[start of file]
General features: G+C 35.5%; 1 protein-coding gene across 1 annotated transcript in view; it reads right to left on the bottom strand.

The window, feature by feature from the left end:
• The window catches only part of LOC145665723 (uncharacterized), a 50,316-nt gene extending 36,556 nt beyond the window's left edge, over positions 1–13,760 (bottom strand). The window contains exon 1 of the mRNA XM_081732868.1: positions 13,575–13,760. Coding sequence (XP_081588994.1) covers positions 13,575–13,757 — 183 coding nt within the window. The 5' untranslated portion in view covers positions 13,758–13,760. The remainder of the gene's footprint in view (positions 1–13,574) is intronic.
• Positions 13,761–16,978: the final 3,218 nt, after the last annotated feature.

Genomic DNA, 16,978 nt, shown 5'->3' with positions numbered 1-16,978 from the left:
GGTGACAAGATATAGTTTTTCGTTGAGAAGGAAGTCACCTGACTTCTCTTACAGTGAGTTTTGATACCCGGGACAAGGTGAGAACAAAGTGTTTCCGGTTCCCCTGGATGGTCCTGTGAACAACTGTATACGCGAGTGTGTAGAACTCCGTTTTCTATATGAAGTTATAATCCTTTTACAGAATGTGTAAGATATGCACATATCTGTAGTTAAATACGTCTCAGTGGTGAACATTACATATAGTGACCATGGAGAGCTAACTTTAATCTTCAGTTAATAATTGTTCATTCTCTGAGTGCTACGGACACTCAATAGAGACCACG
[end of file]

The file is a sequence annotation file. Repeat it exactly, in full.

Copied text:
General features: G+C 35.5%; 1 protein-coding gene across 1 annotated transcript in view; it reads right to left on the bottom strand.

The window, feature by feature from the left end:
• The window catches only part of LOC145665723 (uncharacterized), a 50,316-nt gene extending 36,556 nt beyond the window's left edge, over positions 1–13,760 (bottom strand). The window contains exon 1 of the mRNA XM_081732868.1: positions 13,575–13,760. Coding sequence (XP_081588994.1) covers positions 13,575–13,757 — 183 coding nt within the window. The 5' untranslated portion in view covers positions 13,758–13,760. The remainder of the gene's footprint in view (positions 1–13,574) is intronic.
• Positions 13,761–16,978: the final 3,218 nt, after the last annotated feature.

Genomic DNA, 16,978 nt, shown 5'->3' with positions numbered 1-16,978 from the left:
GGTGACAAGATATAGTTTTTCGTTGAGAAGGAAGTCACCTGACTTCTCTTACAGTGAGTTTTGATACCCGGGACAAGGTGAGAACAAAGTGTTTCCGGTTCCCCTGGATGGTCCTGTGAACAACTGTATACGCGAGTGTGTAGAACTCCGTTTTCTATATGAAGTTATAATCCTTTTACAGAATGTGTAAGATATGCACATATCTGTAGTTAAATACGTCTCAGTGGTGAACATTACATATAGTGACCATGGAGAGCTAACTTTAATCTTCAGTTAATAATTGTTCATTCTCTGAGTGCTACGGACACTCAATAGAGACCACG